Of the 2.5 million students who dropped out of high school in 2015, 1.6 million were firmly set on that trajectory when they were just 8 years old. What did those 8-year-old students have in common? They received the lowest reading scores on the third-grade literacy exam. A student’s ability to meet grade-level expectations in third grade plays a significant role in the likelihood of them graduating high school. A third-grade student who reads proficiently is four times more likely to graduate from high school than a third grader reading below grade level.

The experts identified more 25 specific policy levers that would improve the quality of K-3 education.They agreed on six key areas as essential for student success:

  • Funding – Strategic, blended, equitable

  • Quality Full-Day Kindergarten and Mandatory Attendance Age Requirements

  • Workforce Development: teachers and leaders

  • Alignment Across the Continuum: Governance and standards, resources, and program quality

  • Curriculum, Instruction, and Assessments

  • Accountability Metrics (not student based)

Initiatives from Pre-School to Third Grade

Education Commission of the States

Post #9
K-3 Policies Educaton Commission of the

The period between preschool and third grade is a tipping point in a child’s journey toward lifelong learning — from “learning to read” to “reading to learn.” If children do not have proficient reading skills by third grade, their ability to progress through school and meet grade-level expectations diminishes significantly.

While all areas of children’s learning and development are critical for school success, the predictive power of a child’s third-grade reading proficiency on high school graduation and dropout rates is startling. Consider:

1)  Children who are not reading proficiently by third grade are four times less likely to graduate from high school on time.

2)  If they live in poverty, they are 13 times less likely to graduate on time.  

3)  In 2016, they comprised more than half of all students (63%) who did not graduate on time. Pair that with the knowledge that about 30% of all fourth-graders and 50% of African-American and Hispanic fourth-graders nationwide are reading below grade-level. Over half are likely to drop out or will not graduate on time.

Research demonstrates that disparities in children’s learning are evident as early as nine months of age.

In most states, the programs that support children on their path to academic success from birth to third grade are disconnected — especially for low-income children who are most at-risk for school failure — in part, because the funding streams and governance that oversee these programs are themselves fragmented.

This primer is meant to serve as a reference for policymakers and their staffs on the most common requests that Education Commission of the States receives on vital P-3 issues. Though the infrastructure needed to support a comprehensive P-3 agenda also includes elements such as longitudinal data systems, professional development systems, family engagement strategies, leadership and equitable systems designed to promote children’s overall health and well-being, the primary elements policymakers inquire about include:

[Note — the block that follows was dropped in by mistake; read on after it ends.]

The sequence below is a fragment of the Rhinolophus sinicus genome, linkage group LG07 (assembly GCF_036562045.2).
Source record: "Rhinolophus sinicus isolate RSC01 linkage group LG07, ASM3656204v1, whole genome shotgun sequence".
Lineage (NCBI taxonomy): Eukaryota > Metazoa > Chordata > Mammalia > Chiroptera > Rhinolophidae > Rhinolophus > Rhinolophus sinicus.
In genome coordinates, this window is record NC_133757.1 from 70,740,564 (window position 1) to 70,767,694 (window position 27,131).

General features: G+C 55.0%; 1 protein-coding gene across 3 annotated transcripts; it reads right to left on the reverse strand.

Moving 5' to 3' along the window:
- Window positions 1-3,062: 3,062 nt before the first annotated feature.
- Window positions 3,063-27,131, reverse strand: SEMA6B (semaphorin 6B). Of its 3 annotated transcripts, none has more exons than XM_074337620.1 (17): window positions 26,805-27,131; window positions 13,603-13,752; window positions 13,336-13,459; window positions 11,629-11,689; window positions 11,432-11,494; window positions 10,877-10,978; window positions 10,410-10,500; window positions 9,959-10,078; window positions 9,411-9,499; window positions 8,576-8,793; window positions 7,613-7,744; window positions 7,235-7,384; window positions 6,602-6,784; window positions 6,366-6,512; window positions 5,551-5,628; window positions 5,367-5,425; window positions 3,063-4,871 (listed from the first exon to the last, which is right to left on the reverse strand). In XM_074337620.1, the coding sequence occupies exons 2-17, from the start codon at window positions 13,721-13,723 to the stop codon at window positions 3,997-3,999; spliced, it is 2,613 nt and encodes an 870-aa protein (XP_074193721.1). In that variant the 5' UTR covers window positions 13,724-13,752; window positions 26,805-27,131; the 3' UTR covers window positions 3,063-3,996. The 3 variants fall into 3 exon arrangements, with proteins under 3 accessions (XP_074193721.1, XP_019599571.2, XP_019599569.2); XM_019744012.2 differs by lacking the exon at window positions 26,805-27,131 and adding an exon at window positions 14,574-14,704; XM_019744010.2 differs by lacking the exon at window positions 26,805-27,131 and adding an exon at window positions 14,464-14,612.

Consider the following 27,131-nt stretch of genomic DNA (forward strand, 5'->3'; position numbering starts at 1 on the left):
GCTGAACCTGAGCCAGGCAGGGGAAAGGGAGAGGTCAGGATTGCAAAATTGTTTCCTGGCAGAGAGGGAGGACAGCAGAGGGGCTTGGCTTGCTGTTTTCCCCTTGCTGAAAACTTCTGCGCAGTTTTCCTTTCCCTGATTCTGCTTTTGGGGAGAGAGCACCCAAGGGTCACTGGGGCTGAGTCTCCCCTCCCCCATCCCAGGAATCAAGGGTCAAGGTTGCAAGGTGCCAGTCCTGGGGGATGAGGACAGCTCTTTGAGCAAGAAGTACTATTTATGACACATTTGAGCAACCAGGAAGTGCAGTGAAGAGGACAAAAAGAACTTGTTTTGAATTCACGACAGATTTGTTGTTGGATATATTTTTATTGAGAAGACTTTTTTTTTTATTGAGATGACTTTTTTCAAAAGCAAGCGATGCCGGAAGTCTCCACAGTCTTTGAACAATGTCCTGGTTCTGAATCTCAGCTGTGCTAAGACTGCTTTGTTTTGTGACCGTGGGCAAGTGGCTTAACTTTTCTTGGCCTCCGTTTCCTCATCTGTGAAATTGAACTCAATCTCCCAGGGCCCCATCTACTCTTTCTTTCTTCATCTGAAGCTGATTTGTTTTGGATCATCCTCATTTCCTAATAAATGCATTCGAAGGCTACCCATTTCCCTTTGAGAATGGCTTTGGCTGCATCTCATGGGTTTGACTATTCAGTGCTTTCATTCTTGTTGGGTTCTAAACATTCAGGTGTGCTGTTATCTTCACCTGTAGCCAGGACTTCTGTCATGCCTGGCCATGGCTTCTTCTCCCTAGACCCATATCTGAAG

• Preschool. Access to high-quality preschool programs for 3- and 4-year-olds.

  • Transitions. Strategies to support children in their transition to kindergarten.

  • Kindergarten through third grade. Quality teachers, curricula and developmentally appropriate practices.

  • Full-day kindergarten. Full-day kindergarten programs for 5-year-olds.

  • Third-grade reading and math. Innovative policies designed to identify and support children to meet third-grade reading and math goals.

  • High-quality programs. Characterized by exceptional educators and leaders who use ongoing data collection to inform instruction and practice.

  • Aligned standards, curricula and assessments. Ensuring state’s learning standards, curricula and assessments are aligned to support children in P-3. Funding.

  • Coordinating funding streams that support P-3 programs to maximize dollars and reduce inefficiencies.

  • Governance. Coordinating the range of P-3 programs, services, agencies and entities at the state level to ensure the delivery of seamless programs and services for children and families.

  • Workforce. Recruiting, preparing and supporting highly effective professionals who have the competencies needed to work in P-3.

  • Dual-language learners. Ensuring dual-language learners are prepared for school and do well once they enter public schools.

  • Special education. Leveraging early learning structures to support special education students in achieving academic and social success.

Post #10
Transitions and Alignment Preschool to Kindergarten
Education Commission of the States
PreK to K Transitions and Alignment 2018

A lot is at stake in ensuring a smooth transition between preschool and kindergarten. Researchers continue to find strong relationships between children’s cognitive and social competence before kindergarten and later academic success. In a study of several, large longitudinal data sets that tracked children’s development through ages 8, 10 and 14, students’ reading and math skills and their ability to focus at kindergarten entry were significant predictors of later academic achievement.

This shows that if a preschool program does not meet sufficiently high standards, its benefits may be short-lived. And if the public school system — especially in the early elementary grades — is not equipped to sustain and build on the benefits of high-quality, preschool programs, the gains children make in the early years may not translate into long-term success.

An inadequate transition from preschool to kindergarten can result in children experiencing high levels of stress, which can interfere with their academic performance and emotional adjustments.